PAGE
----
Peters Joins Bipartisan Effort to End Government Shutdowns
Bill Keeps Government Open & Withholds Congressional Pay Until a Deal is Reached
WASHINGTON, DC – U.S. Senator Gary Peters (MI), Ranking Member of the Senate Homeland Security and Governmental Affairs Committee, today announced he cosponsored legislation to end government shutdowns by holding Members of Congress accountable for their failure to govern responsibly. The Government Shutdown Accountability Act, which was approved by the Homeland Security and Governmental Affairs Committee last week, would prevent another government shutdown by automatically extending funding at current levels if Congress fails to pass new funding legislation. The bill also includes requirements to force lawmakers to the table by withholding their pay and requiring them to stay in Washington until an agreement is reached.
“Government shutdowns hurt families in Michigan and across the country, and Americans are sick and tired of Congress failing to do its job,” said Senator Peters. “This commonsense, bipartisan legislation will keep the government’s lights on and ensure that lawmakers can’t walk away until a deal is reached. I’m proud to support this effort that will turn the tables so that Washington’s dysfunction only affects the lawmakers responsible, and not hardworking families who rely on the services government provides.”
The Government Shutdown Accountability Act would end shutdowns by keeping the federal government operating at level funding if Congress fails to pass appropriations legislation before a deadline. To ensure that Members of Congress and the President continue to negotiate until an agreement is reached, the bill would require members’ paychecks to be held in escrow until funding legislation is passed, and members would receive back pay upon passing legislation or at the end of the Congress. The bill also restricts funding for Congressional and executive branch travel, requires Congress to be in session and members to be present on a daily basis to prevent lawmakers from leaving Washington until an agreement is reached.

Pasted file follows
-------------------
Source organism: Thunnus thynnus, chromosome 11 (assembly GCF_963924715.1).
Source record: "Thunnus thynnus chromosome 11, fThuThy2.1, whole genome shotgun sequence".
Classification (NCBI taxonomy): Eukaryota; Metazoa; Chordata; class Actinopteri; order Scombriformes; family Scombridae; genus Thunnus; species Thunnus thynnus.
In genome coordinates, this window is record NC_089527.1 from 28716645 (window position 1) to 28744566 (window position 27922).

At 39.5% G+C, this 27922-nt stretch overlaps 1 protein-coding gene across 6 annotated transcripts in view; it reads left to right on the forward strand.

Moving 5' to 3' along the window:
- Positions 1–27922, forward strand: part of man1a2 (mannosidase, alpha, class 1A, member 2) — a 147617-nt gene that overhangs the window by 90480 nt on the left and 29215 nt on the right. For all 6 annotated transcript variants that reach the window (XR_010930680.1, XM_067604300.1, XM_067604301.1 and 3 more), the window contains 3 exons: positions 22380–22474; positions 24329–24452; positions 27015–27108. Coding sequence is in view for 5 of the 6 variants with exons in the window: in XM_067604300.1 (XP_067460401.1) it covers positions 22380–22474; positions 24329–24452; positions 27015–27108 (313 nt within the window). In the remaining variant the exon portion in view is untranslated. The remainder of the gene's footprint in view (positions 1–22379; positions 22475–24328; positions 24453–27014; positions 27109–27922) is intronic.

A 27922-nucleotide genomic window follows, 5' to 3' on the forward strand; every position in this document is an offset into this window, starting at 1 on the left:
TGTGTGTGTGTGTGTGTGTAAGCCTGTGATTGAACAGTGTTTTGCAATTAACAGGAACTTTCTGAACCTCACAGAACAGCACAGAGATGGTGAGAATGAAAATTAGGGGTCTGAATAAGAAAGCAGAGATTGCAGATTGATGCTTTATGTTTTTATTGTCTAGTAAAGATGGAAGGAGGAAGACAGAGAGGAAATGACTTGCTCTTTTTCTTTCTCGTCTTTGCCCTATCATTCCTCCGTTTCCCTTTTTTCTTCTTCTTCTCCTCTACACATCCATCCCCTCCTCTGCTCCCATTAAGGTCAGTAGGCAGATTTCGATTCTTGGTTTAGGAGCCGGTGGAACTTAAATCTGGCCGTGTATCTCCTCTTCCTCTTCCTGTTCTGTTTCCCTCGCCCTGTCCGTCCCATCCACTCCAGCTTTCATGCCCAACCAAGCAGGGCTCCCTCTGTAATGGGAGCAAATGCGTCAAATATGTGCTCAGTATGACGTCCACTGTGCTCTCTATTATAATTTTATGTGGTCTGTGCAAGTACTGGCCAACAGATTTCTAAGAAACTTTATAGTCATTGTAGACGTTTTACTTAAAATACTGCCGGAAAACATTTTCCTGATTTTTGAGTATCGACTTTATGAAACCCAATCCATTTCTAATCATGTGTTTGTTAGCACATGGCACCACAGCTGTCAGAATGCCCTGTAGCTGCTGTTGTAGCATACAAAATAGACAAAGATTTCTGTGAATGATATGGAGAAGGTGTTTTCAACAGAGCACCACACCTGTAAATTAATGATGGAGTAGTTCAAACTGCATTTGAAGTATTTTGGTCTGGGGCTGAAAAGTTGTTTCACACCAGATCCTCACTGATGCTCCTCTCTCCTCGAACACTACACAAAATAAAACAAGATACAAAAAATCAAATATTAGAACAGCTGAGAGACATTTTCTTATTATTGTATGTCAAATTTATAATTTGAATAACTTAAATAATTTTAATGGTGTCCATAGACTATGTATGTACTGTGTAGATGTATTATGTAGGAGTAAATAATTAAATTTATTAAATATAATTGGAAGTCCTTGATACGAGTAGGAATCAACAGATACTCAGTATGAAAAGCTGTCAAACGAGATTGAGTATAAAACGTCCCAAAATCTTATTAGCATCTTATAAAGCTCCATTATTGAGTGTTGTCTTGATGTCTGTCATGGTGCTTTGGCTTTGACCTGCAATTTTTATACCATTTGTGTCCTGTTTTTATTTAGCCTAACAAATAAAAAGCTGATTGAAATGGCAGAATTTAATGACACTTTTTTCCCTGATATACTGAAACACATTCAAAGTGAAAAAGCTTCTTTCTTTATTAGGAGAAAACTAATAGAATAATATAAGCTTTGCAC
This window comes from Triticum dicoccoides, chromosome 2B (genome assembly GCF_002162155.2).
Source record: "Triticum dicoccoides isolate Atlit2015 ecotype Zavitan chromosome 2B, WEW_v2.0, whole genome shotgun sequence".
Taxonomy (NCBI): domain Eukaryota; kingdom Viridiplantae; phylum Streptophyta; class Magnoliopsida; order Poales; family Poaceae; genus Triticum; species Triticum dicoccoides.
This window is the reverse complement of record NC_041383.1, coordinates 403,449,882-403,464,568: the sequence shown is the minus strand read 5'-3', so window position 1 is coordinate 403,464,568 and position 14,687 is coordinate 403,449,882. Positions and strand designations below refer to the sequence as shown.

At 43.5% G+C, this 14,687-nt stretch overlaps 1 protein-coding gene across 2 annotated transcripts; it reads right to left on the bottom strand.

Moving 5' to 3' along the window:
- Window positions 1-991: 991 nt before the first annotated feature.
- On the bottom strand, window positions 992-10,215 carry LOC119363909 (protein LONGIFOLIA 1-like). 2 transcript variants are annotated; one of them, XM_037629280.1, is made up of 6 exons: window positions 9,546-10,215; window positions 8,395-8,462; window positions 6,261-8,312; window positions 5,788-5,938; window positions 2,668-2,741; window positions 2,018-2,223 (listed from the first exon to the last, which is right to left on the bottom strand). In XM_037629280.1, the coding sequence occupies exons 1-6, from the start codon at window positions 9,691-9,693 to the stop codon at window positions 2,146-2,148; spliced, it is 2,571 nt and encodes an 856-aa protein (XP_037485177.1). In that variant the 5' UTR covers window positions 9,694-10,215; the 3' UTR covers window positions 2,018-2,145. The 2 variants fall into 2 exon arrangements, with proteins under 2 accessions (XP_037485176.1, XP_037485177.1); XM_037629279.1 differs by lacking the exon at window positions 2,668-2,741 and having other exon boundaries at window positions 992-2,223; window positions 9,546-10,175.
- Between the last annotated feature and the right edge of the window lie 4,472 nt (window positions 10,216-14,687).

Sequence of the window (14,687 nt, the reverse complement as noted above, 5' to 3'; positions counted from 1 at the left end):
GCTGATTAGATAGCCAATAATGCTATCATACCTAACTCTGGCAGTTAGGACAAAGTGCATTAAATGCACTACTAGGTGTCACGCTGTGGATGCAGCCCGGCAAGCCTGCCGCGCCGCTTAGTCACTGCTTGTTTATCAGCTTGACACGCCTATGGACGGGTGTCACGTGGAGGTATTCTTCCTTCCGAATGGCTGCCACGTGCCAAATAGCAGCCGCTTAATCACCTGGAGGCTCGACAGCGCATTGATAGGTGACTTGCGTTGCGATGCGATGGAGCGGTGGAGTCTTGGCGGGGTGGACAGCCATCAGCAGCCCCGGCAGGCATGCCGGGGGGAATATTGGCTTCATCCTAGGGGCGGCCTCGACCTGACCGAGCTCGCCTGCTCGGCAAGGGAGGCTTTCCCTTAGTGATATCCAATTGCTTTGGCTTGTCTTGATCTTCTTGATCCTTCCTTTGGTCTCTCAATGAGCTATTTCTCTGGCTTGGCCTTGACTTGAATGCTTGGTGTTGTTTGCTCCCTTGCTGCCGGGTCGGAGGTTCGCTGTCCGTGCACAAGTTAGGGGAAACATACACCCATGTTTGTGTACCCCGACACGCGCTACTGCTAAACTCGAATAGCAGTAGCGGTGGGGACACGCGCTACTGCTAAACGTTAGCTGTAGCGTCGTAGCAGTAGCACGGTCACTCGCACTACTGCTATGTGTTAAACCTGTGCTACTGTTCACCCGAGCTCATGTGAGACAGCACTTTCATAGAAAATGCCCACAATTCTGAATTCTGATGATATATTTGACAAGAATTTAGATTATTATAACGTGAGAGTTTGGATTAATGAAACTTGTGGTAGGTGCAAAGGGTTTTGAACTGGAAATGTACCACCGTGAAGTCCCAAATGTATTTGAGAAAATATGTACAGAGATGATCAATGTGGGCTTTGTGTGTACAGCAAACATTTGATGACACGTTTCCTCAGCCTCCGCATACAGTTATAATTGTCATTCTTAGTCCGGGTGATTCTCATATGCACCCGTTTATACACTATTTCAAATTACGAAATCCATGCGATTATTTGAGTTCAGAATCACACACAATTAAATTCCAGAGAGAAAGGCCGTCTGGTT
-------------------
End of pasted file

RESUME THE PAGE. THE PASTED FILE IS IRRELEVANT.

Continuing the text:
The federal government has shut down twice in just the last two years, most recently 35 days from December 2018 to January 2019 – the longest government shutdown in U.S. history. The Congressional Budget Office estimated this shutdown cost the government nearly $5 billion in back pay for furloughed workers and lost tax revenues, caused nearly $11 billion in lost economic activity, and harmed an untold number of businesses and people who rely on government services, loans and grants. In Michigan alone, the shutdown affected nearly 7,000 federal employees, including approximately 1,000 Coast Guard employees, and left emergency response employees overseeing the Line 5 Pipeline without the information needed to prevent catastrophic oil spills.
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